Feb 23, 2014

Battle Century's Genre

Right after a brief explanation of Roleplaying Games in general, the first few pages of Battle Century G talk about the Mecha Genre. It is a pretty broad definition that is more about execution and style than concept and themes. Fantasy is usually about good and evil, Science Fiction is usually about the progress (or regress) of society with new technological developments, and Romantic Comedies are about Ben Stiller doing the same character over and over. Mecha sometimes is a little like fantasy, sometimes a little like Science Fiction, and an unfortunate lot like Romantic Comedies aimed at perverts.

Featured: A show that had official porn made of it to fund a second Season.

Battle Century G is built on the idea of having an effects-based universal system for Mecha. That is all well and good, but Macross is very different from Godannar which is very different from the Evangelion. Odds are that if you were to try and run a RPG centered on their worlds with their cast of characters, some (or most) of them will feel out of place. The differences in tone between Godannar's hijinx and Evangelion's drama is so jarring it grades on the Richter magnitude scale. From this we have to conclude that you cannot really make them part of a single unified Genre.

So what is this Mecha Genre then? A lot of Mecha fiction has common elements that, during the translation to a different medium, we can emphasize to make them stick and build the rest of the narrative around. Battle Century G has a distinctive feel to it gained from the way it mixes and matches elements from many different genres into a single cohesive entity.

Collaborative Tone and Mood

A few sidebars tackle some of the issues you could run into when translating giant robot storytelling conventions into Roleplaying Game form. For brevity's sake I will not be discussing the complications, but instead I'll bring to the front how it facilitates things. Starting with issues of Tone and Mood.

For those who don't know, the Tone in fiction is the attitude the writer or narrator is trying to convey about their piece, while Mood is how the reader or audience feel in response to the Tone. A Roleplaying Game about kids who build custom robots that beat each other up in a world tournament that has an upbeat Tone and embraces its zaniness will probably have a Mood like ROBOT FIGHTS ARE AWESOME. On the other hand if the Tone is about children being brainwashed from an early age into piloting actual giant robots when they come of age to die for their country then the Mood will probably be a tad more cynical and grim, even if the plot only goes as far as the teen championships.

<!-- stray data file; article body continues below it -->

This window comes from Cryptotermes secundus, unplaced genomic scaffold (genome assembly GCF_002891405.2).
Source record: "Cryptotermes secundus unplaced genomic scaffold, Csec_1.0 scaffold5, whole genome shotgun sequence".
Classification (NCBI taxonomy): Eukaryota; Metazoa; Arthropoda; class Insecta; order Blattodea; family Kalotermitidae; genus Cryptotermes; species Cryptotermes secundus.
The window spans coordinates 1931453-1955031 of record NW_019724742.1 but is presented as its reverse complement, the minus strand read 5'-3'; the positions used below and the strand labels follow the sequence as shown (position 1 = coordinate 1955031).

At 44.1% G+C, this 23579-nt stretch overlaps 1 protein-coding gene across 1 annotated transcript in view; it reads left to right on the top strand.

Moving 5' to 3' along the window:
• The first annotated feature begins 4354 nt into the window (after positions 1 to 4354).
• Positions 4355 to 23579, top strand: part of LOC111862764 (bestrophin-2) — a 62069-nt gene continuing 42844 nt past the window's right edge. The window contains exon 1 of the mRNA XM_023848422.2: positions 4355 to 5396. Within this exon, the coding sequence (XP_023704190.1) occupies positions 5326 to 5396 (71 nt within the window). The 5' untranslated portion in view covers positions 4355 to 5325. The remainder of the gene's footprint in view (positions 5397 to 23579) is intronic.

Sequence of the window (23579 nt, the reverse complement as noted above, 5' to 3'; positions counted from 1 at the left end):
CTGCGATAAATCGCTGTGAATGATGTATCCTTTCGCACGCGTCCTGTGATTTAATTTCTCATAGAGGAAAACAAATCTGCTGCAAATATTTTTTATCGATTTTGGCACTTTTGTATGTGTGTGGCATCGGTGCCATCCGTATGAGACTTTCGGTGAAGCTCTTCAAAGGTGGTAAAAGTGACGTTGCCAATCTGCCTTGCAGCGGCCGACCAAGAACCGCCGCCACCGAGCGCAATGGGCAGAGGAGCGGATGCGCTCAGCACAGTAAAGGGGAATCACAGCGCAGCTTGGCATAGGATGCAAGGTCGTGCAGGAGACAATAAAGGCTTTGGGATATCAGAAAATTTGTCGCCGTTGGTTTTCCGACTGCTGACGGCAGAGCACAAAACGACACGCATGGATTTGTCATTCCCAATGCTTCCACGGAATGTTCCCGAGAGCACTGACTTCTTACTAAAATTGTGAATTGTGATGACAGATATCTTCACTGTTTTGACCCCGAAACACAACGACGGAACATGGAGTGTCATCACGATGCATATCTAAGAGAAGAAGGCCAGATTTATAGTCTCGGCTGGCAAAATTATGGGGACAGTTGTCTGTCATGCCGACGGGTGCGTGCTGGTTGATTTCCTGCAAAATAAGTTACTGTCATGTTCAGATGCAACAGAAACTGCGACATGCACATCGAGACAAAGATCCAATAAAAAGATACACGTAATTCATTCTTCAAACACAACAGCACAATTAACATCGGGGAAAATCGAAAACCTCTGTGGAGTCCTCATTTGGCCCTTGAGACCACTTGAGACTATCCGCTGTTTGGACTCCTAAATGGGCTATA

Gundam Build Fighters
Pictured: A gritty drama about glorifying violence and consumerism. Not pictured: My sarcasm.

Tone in Roleplaying Games is usually the GM's work. They have the entirety of the world with all of its NPCs to sell the other Players a Tone. The job of the other Players is to establish a Mood, since the audience surrogates or main characters aren't written by the GM, but the Players. The GM can then take their Mood input and adjust the Tone according to their actions, or reinforce the intended Tone so the PCs will react accordingly and adjust the Mood themselves.
That alone takes care of the big issue about jarring shifts in tone and mood. It is a collaborative process, and everyone gets a say in it, so as long as there is an intent to actually collaborate from all parties involved things are a lot more likely to work out well. You can have lighthearted stories that get much darker sometime in the middle, or with intermittent spots of heavy drama, or just run a rollercoaster of a narrative full of extremes. You have to be careful with extremes of any kind, but this is a medium where the director gets to ask for the audience's consent first, so it usually works out much better.